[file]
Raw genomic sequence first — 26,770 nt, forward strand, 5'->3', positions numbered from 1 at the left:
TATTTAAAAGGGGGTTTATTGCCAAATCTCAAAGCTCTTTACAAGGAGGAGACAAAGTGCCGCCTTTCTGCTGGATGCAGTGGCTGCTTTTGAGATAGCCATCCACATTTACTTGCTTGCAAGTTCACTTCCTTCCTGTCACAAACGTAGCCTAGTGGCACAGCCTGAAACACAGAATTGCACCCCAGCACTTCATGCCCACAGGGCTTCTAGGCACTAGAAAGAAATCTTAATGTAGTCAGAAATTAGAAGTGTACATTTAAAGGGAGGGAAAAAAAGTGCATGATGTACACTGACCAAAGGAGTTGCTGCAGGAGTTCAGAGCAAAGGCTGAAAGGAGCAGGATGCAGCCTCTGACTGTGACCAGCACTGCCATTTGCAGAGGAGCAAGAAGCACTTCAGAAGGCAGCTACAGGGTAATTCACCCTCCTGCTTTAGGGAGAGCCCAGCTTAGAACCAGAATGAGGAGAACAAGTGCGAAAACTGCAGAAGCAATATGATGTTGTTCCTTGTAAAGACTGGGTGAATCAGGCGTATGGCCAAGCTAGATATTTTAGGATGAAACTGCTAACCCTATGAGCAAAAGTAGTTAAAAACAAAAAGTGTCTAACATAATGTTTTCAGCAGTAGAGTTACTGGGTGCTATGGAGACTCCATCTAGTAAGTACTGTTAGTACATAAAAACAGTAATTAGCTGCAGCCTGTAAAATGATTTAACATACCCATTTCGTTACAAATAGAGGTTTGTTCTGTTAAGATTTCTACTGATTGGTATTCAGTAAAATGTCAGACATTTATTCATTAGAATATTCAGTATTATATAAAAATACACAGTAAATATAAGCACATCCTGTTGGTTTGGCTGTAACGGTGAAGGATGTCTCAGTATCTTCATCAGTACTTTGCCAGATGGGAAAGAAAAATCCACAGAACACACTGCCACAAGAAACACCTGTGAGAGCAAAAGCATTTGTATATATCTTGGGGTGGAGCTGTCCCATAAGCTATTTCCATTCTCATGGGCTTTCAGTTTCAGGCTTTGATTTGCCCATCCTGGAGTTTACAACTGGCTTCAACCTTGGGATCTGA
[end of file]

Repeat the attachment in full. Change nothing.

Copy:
Raw genomic sequence first — 26,770 nt, forward strand, 5'->3', positions numbered from 1 at the left:
TATTTAAAAGGGGGTTTATTGCCAAATCTCAAAGCTCTTTACAAGGAGGAGACAAAGTGCCGCCTTTCTGCTGGATGCAGTGGCTGCTTTTGAGATAGCCATCCACATTTACTTGCTTGCAAGTTCACTTCCTTCCTGTCACAAACGTAGCCTAGTGGCACAGCCTGAAACACAGAATTGCACCCCAGCACTTCATGCCCACAGGGCTTCTAGGCACTAGAAAGAAATCTTAATGTAGTCAGAAATTAGAAGTGTACATTTAAAGGGAGGGAAAAAAAGTGCATGATGTACACTGACCAAAGGAGTTGCTGCAGGAGTTCAGAGCAAAGGCTGAAAGGAGCAGGATGCAGCCTCTGACTGTGACCAGCACTGCCATTTGCAGAGGAGCAAGAAGCACTTCAGAAGGCAGCTACAGGGTAATTCACCCTCCTGCTTTAGGGAGAGCCCAGCTTAGAACCAGAATGAGGAGAACAAGTGCGAAAACTGCAGAAGCAATATGATGTTGTTCCTTGTAAAGACTGGGTGAATCAGGCGTATGGCCAAGCTAGATATTTTAGGATGAAACTGCTAACCCTATGAGCAAAAGTAGTTAAAAACAAAAAGTGTCTAACATAATGTTTTCAGCAGTAGAGTTACTGGGTGCTATGGAGACTCCATCTAGTAAGTACTGTTAGTACATAAAAACAGTAATTAGCTGCAGCCTGTAAAATGATTTAACATACCCATTTCGTTACAAATAGAGGTTTGTTCTGTTAAGATTTCTACTGATTGGTATTCAGTAAAATGTCAGACATTTATTCATTAGAATATTCAGTATTATATAAAAATACACAGTAAATATAAGCACATCCTGTTGGTTTGGCTGTAACGGTGAAGGATGTCTCAGTATCTTCATCAGTACTTTGCCAGATGGGAAAGAAAAATCCACAGAACACACTGCCACAAGAAACACCTGTGAGAGCAAAAGCATTTGTATATATCTTGGGGTGGAGCTGTCCCATAAGCTATTTCCATTCTCATGGGCTTTCAGTTTCAGGCTTTGATTTGCCCATCCTGGAGTTTACAACTGGCTTCAACCTTGGGATCTGA